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CO2??

Post questions and info about pneumatic (compressed gas) powered cannons here. This includes discussion about valves, pipe types, compressors, alternate gas setups, and anything else relevant.
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CO2??

Unread postAuthor: NMEMJCM » Thu Jan 28, 2010 4:38 pm

Hello. I have a lot of experience with map gas launchers and want to move onto pneumatics. Im new to the forum, but not the hobby. My question is can a pneumatic cannon be made using a larger c02 canister from a paint ball marker? would it get the sprinkler valve cold? Im sure a cannon has been made with this plan, I just could not find it. Any pointers or links? Im just trying to get away from air compressors and bike pumps. Thanks!!
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Unread postAuthor: McCoytheGreater » Thu Jan 28, 2010 4:49 pm

The company Kobalt makes a regulator to attach to any CO2 canister for paintball guns. They sell them at lowes, or you could find one of the same type at Harbor Freight. It reduces the high pressures in the tank to a more manageable psi. I think they can go up to a regulated 220 p.s.i.
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Re: CO2??

Unread postAuthor: velocity3x » Thu Jan 28, 2010 4:56 pm

NMEMJCM wrote: would it get the sprinkler valve cold?


Yes....cold and brittle.
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Unread postAuthor: irisher » Thu Jan 28, 2010 6:08 pm

If you do use Co2 make sure to add a pop-off.
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Re: CO2??

Unread postAuthor: Hubb » Thu Jan 28, 2010 6:09 pm

velocity3x wrote:
NMEMJCM wrote: would it get the sprinkler valve cold?


Yes....cold and brittle.
If the pressure is regulated, the regulators do a good job of fixing this problem. Now, if the pressure is not regulated, the sprinkler valve probably wouldn't survive the first shot.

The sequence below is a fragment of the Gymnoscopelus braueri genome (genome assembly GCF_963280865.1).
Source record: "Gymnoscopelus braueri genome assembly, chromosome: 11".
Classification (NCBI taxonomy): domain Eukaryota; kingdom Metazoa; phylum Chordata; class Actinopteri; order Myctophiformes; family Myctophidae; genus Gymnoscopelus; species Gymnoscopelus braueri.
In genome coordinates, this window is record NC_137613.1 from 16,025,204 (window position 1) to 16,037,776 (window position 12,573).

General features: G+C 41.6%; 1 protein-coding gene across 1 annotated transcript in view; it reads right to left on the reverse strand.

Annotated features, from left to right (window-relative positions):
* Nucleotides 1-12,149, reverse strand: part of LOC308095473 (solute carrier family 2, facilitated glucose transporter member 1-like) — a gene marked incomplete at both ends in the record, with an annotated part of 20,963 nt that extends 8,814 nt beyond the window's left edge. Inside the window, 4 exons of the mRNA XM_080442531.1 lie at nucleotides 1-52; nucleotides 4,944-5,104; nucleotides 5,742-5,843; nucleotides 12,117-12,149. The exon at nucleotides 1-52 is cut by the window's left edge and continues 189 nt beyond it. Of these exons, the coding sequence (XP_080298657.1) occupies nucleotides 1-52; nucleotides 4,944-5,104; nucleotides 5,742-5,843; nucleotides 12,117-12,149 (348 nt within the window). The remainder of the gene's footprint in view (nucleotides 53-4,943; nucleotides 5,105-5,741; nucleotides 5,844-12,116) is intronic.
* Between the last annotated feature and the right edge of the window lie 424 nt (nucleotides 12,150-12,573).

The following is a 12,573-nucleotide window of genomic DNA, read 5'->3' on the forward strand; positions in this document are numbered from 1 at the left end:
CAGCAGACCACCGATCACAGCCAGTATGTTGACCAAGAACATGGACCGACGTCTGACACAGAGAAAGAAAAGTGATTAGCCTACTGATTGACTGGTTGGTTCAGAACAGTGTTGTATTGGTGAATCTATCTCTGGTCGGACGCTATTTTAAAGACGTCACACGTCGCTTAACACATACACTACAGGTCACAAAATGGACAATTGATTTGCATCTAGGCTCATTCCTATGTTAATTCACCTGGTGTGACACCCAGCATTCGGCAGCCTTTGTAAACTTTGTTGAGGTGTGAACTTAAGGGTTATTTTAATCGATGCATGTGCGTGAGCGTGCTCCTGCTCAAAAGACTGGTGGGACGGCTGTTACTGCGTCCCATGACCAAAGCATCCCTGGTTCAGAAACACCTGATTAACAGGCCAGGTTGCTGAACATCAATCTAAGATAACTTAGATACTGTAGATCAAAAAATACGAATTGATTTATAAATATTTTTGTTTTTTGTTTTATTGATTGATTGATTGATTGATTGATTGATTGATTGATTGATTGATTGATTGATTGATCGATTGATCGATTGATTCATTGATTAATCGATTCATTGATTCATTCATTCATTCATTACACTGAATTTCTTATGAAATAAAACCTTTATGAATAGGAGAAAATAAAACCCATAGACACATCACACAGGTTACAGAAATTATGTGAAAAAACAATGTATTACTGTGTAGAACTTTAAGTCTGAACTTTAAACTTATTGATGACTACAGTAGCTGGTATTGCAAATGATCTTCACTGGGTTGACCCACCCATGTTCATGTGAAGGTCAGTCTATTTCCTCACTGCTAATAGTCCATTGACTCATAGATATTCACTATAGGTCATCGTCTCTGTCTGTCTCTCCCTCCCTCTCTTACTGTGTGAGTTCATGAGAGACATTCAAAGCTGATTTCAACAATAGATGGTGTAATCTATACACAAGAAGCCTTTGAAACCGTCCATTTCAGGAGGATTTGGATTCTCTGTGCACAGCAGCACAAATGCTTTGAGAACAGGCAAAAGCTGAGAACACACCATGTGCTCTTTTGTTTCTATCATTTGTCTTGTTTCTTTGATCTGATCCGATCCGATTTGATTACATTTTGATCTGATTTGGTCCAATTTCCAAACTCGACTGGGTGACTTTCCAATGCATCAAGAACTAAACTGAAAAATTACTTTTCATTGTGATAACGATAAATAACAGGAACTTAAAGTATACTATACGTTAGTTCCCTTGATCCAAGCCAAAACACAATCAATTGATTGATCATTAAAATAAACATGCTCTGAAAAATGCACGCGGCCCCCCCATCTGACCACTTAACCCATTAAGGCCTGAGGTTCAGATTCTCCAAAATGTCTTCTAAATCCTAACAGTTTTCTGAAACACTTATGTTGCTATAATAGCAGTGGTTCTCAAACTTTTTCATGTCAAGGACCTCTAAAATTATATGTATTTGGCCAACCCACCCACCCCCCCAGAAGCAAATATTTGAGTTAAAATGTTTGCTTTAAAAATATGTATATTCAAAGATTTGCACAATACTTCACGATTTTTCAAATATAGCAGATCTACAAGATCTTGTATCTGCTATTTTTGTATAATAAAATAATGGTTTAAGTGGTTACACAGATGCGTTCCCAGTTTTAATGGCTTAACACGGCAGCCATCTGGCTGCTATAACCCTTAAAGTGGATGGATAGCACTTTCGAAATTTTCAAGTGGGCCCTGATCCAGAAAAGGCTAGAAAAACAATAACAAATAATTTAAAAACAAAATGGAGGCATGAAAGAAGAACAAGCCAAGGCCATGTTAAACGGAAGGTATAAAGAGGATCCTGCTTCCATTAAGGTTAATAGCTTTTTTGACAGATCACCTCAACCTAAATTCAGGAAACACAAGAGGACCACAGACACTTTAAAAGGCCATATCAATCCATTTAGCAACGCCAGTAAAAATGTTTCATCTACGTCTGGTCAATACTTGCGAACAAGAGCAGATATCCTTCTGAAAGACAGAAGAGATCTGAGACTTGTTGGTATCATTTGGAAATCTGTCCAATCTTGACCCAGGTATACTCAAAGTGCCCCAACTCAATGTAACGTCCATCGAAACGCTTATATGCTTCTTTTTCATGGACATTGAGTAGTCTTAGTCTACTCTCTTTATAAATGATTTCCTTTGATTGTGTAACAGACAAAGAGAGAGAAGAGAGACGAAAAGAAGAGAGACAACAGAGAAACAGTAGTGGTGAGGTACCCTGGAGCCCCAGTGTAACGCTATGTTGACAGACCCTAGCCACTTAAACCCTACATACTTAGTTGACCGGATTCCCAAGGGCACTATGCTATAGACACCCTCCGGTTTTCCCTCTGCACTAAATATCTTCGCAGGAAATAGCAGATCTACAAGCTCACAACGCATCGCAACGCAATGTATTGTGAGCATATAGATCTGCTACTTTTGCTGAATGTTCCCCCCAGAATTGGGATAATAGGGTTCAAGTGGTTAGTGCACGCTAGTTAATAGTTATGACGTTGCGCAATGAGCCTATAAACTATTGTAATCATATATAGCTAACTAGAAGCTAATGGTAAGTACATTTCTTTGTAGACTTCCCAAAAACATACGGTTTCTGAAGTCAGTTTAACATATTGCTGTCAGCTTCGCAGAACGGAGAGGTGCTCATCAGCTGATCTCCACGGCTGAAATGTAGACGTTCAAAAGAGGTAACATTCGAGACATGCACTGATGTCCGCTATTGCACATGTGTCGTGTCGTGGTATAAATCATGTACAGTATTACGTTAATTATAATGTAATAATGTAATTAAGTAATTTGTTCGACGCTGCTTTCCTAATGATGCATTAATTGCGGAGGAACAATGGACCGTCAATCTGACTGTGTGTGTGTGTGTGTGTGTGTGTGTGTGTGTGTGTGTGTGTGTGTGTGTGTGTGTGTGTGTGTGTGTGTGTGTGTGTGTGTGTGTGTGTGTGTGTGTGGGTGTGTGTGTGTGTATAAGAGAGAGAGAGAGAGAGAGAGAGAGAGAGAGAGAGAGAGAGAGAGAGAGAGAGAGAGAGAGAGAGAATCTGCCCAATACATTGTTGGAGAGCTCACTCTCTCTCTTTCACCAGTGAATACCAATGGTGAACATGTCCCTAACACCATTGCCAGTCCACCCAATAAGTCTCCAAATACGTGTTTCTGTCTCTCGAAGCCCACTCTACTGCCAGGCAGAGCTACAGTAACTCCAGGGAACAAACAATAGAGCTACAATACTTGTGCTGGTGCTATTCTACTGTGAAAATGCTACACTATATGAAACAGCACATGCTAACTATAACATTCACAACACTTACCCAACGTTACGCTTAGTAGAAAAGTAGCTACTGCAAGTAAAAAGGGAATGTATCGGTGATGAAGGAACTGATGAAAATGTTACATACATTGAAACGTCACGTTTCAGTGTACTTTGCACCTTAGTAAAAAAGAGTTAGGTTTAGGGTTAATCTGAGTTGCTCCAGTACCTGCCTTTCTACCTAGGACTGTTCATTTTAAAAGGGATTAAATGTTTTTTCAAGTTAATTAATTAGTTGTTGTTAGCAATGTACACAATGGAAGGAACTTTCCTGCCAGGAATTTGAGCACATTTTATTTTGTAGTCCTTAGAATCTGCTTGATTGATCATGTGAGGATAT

Now, if you want to see what one could look like...
Image
Courtesy of HazMat.
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Unread postAuthor: NMEMJCM » Thu Jan 28, 2010 6:50 pm

so, you would not need a chamber as you would with a "bike pump" style cannon then, .....right? The reg regulates the co2 and the sprinkler valve alows the regulated co2 to pass through it to the barrel. Any tips on how to construct? (pressure and barrel length... ill be shooting tennis balls, and golf balls) I, like most people here, dont want to blow up.
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Unread postAuthor: skyjive » Thu Jan 28, 2010 8:29 pm

You will still need a chamber in most cases as the flow from the CO2 bottle through the regulator will not be nearly sufficient to give you a decent shot. If you build up a large volume in a pressure chamber then release it all at once with a fast valve you will get much greater flow and much better results.
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Re: CO2??

Unread postAuthor: jackssmirkingrevenge » Fri Jan 29, 2010 1:17 am

Hubb wrote:Now, if the pressure is not regulated, the sprinkler valve probably wouldn't survive the first shot.


800-odd psi through a valve rated for 150 will likely mean that the valve is the first shot :D
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Re: CO2??

Unread postAuthor: rikukiakuchiki777 » Fri Jan 29, 2010 1:24 am

jackssmirkingrevenge wrote:800-odd psi through a valve rated for 150 will likely mean that the valve is the first shot :D


And most of your fingers :D
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Unread postAuthor: jhalek90 » Sat Jan 30, 2010 12:20 pm

Do not use co2.

use HPA (High pressure air)

Most paintball stores sell HPA tanks, and are capable of refilling them.
HPA is filled to around 3000psi, opposed to a co2 tank at an average 850 psi.

HPA is no more expensive than co2, and is better than co2 in the fact that is dose not liquefy at all, and is much easier on your gun.

I bought my HPA tank, regulator, all the fittings, ect for $158 usd a few month ago, and i love it.